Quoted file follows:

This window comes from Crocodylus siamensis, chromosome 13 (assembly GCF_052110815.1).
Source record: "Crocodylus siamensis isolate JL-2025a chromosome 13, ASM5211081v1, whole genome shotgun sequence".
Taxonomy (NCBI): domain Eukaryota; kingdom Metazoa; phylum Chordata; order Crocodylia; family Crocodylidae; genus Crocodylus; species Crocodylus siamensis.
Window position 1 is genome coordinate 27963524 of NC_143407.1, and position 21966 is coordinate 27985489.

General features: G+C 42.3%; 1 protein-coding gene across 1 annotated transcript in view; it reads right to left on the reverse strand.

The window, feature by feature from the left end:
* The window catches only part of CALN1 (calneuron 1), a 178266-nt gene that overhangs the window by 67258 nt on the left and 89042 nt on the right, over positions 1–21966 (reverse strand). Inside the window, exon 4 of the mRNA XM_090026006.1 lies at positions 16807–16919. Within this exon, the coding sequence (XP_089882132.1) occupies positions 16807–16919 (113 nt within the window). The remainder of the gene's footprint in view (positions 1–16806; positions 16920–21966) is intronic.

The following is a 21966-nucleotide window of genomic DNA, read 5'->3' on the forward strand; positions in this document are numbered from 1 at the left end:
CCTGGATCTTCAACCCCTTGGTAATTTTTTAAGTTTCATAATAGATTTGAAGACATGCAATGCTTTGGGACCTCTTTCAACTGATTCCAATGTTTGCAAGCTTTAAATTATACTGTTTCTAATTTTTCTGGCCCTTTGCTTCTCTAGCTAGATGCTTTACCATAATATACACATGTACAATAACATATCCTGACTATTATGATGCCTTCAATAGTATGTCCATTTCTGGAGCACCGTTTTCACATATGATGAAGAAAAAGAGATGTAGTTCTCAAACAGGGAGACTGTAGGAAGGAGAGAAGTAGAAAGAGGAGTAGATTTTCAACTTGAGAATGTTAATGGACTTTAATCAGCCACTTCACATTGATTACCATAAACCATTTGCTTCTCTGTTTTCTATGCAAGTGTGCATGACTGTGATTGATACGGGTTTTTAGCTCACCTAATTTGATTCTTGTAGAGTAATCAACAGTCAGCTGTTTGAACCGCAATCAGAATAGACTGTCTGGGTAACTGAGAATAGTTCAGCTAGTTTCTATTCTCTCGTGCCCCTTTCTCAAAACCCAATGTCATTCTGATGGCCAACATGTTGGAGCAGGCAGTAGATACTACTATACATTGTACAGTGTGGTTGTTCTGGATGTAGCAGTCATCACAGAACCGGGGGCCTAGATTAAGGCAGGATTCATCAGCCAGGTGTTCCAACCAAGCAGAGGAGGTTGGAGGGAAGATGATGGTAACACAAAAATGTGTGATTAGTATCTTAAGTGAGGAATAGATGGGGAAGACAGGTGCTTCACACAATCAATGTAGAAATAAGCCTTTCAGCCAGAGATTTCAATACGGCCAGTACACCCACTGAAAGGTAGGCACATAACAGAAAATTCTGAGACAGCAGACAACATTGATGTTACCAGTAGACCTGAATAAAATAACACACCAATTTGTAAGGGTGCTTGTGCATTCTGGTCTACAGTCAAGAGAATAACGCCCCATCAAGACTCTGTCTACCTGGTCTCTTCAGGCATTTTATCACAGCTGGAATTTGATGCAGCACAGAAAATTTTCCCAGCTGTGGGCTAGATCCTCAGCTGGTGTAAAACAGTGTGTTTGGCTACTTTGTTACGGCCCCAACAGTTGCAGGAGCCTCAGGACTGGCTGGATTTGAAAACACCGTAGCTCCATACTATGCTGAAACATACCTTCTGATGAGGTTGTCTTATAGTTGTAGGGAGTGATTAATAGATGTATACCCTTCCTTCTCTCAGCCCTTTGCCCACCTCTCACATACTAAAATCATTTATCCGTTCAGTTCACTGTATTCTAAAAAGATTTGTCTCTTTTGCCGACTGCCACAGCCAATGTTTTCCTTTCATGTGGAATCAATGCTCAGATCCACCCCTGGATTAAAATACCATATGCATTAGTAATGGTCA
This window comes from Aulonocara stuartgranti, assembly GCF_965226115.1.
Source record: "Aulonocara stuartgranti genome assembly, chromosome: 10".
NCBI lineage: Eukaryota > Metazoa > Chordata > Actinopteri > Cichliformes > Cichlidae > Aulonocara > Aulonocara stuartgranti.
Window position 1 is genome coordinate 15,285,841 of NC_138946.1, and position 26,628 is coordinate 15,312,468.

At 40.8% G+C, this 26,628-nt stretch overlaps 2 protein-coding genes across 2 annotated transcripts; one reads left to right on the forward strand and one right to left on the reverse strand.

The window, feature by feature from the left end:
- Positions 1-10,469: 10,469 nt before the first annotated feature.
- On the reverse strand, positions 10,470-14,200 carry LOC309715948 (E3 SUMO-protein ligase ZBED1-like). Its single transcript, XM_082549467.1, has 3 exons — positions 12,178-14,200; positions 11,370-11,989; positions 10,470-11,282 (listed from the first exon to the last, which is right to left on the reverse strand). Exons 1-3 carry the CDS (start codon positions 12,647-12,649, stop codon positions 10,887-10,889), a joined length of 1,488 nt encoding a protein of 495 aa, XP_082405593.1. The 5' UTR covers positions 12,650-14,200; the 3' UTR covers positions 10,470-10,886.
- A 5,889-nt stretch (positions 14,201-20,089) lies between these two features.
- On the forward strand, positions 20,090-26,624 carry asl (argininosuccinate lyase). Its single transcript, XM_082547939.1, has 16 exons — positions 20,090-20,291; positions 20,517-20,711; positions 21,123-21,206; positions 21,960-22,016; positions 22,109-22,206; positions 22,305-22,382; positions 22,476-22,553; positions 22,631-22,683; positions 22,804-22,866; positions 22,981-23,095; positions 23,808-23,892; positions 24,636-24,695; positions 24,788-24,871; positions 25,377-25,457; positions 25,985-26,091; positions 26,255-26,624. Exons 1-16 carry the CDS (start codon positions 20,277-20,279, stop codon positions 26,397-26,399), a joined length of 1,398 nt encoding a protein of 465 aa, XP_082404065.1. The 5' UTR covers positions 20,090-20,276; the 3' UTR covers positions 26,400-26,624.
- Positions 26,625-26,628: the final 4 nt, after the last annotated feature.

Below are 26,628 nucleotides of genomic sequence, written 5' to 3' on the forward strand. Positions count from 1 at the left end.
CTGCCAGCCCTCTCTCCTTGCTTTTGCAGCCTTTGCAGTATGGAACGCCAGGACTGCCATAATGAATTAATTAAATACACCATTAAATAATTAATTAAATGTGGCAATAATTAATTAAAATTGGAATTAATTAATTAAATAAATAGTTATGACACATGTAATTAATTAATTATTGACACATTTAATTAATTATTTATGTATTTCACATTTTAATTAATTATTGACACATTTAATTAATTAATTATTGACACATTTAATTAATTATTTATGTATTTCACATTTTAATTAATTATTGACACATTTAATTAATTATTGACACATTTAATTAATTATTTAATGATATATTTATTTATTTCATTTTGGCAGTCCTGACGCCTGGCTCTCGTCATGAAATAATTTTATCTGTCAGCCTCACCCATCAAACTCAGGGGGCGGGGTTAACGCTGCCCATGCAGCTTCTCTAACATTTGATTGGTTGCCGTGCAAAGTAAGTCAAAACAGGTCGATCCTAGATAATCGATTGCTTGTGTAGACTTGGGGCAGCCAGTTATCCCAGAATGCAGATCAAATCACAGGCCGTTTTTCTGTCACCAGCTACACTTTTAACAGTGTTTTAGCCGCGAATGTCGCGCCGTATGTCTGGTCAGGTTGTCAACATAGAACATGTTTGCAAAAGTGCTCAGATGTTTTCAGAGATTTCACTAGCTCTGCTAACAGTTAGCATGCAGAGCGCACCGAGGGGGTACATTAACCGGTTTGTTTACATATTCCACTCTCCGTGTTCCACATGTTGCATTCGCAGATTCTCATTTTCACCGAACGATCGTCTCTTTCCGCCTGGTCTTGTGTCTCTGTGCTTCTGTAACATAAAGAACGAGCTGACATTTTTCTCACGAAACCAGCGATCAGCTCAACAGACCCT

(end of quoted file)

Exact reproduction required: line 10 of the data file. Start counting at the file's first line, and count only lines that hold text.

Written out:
This window comes from Aulonocara stuartgranti, assembly GCF_965226115.1.